Other shortfall of the acquisition can be seen from the declined sales revenue of Reebok. Reebok sales went down by 9 percent in 2006 i.e. from € 2718 million in 2005 to € 2473 million in 2006 (8), it decreased by 6 percent in 2007 reaching € 2333 million (8) and declined by 8 percent in 2008 reaching a level of € 2148 million (8). As compared to 2005 Reebok sales declined by about 21 percent after the merger till 2008 and showed very poor performance by Reebok and Adidas group’s inability to maintain Reebok efficiently.

Conclusion:-

Adidas and Reebok merged together to compete with Nike in North America and to increase their sales revenue and reduce operating costs through synergy of operation and to expand into Asia’s market. Merger’s main aim to compete with Nike in North America market was a failure as both Adidas and Reebok lost their market share after the merger. But at the same time merger was successful in its other prospects of increasing sales, cost reduction and expansion into new market, creating a new value to the merger. So, it seems to be a perfect example of Hay Group, Dangerous Liaisons study which finds out that most of the companies fail to achieve their main objective and create new value to the merger.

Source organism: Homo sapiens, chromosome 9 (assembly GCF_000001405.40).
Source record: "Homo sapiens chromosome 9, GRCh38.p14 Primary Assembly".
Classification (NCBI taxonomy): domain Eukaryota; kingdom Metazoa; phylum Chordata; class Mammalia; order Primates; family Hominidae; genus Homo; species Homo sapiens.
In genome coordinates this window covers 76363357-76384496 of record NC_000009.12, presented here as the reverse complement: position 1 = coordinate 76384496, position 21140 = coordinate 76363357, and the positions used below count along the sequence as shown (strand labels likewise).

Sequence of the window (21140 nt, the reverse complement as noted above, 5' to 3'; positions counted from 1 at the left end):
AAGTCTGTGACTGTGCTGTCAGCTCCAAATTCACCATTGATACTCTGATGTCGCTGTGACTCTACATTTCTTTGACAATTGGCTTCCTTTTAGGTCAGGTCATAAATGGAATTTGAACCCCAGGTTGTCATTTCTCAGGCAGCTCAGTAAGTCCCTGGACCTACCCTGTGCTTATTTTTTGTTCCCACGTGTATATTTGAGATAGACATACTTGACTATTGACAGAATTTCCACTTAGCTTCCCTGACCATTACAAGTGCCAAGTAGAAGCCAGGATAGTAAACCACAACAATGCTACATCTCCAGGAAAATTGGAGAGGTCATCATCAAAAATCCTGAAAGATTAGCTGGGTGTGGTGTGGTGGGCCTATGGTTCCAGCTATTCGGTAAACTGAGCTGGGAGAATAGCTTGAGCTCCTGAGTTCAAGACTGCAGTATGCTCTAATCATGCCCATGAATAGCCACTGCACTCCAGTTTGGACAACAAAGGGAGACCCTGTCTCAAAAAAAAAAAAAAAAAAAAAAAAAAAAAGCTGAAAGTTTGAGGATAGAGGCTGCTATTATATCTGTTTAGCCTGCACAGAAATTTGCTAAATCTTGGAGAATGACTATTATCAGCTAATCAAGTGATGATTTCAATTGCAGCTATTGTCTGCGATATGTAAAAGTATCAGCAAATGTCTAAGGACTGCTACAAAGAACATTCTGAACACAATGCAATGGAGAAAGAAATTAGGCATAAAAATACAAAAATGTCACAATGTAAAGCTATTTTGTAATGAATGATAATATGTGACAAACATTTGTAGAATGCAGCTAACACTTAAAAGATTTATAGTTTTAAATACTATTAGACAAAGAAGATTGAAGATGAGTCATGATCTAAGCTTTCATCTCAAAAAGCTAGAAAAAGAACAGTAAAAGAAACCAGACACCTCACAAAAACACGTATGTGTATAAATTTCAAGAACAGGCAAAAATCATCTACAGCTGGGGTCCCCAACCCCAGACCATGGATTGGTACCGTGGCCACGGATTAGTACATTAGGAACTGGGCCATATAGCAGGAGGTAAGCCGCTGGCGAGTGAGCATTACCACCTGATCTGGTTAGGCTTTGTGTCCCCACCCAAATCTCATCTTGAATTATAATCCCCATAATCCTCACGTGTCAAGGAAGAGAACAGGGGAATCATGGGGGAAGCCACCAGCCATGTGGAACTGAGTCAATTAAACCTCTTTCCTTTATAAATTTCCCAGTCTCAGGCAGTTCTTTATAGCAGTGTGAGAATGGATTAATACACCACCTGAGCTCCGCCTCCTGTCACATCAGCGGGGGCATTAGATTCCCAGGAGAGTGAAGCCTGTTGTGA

Refrences:

(1) http://management-case-studies.blogspot.com/2008/03/Adidas-Reebok-merger-case-study.html

(2) http://sports.espn.go.com/espn/columns/story?columnist=rovell_darren&id=2123332

(3) http://www.casestudyinc.com/Adidas-Reebok-merger-strategy 01-03-10

(4) http://www.businessweek.com/bwdaily/dnflash/aug2005/nf2005084_8340.htm visited 01-03-10

(5)http://www.icmrindia.org/casestudies/catalogue/Business%20Strategy/BSTR177.htm 01-03-10

(6)http://boston.bizjournals.com/boston/stories/2009/04/13/daily41.html 03-03-10

(7)http://www.sportsbusinessjournal.com/article/62189 03-03-10

(8) http://www.Adidas-group.com/en/pressroom/archive/default.aspx

(9)http://www.adidas-group.com/en/investorrelations/assets/pdf/annual_reports/2006/GB2006_en.pdf

(10) http://adidas-group.corporate-publications.com/2007/gb/en/consolidated-financial-statements/consolidated-income-statement.html

(11) http://adidas-group.corporate-publications.com/2008/gb/en/konzernabschluss/consolidated-income-sheet.html